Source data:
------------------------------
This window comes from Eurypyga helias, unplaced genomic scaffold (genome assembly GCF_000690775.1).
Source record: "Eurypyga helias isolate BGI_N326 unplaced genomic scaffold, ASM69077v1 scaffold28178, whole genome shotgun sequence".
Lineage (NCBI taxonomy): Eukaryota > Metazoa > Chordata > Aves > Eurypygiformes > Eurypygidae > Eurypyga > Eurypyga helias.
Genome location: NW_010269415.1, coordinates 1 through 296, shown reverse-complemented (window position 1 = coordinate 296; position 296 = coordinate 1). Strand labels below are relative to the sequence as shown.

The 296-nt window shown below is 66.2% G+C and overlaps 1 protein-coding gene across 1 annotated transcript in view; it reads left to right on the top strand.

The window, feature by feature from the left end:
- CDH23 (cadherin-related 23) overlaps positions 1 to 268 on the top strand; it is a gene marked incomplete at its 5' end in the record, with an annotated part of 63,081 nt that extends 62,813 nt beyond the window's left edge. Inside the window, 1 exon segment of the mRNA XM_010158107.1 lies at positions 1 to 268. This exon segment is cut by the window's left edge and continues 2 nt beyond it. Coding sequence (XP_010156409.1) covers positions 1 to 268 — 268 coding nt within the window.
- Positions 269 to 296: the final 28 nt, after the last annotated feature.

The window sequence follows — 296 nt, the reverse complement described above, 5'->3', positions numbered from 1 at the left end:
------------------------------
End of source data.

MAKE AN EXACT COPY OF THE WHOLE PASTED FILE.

This window comes from Eurypyga helias, unplaced genomic scaffold (genome assembly GCF_000690775.1).
Source record: "Eurypyga helias isolate BGI_N326 unplaced genomic scaffold, ASM69077v1 scaffold28178, whole genome shotgun sequence".
Lineage (NCBI taxonomy): Eukaryota > Metazoa > Chordata > Aves > Eurypygiformes > Eurypygidae > Eurypyga > Eurypyga helias.
Genome location: NW_010269415.1, coordinates 1 through 296, shown reverse-complemented (window position 1 = coordinate 296; position 296 = coordinate 1). Strand labels below are relative to the sequence as shown.

The 296-nt window shown below is 66.2% G+C and overlaps 1 protein-coding gene across 1 annotated transcript in view; it reads left to right on the top strand.

The window, feature by feature from the left end:
- CDH23 (cadherin-related 23) overlaps positions 1 to 268 on the top strand; it is a gene marked incomplete at its 5' end in the record, with an annotated part of 63,081 nt that extends 62,813 nt beyond the window's left edge. Inside the window, 1 exon segment of the mRNA XM_010158107.1 lies at positions 1 to 268. This exon segment is cut by the window's left edge and continues 2 nt beyond it. Coding sequence (XP_010156409.1) covers positions 1 to 268 — 268 coding nt within the window.
- Positions 269 to 296: the final 28 nt, after the last annotated feature.

The window sequence follows — 296 nt, the reverse complement described above, 5'->3', positions numbered from 1 at the left end: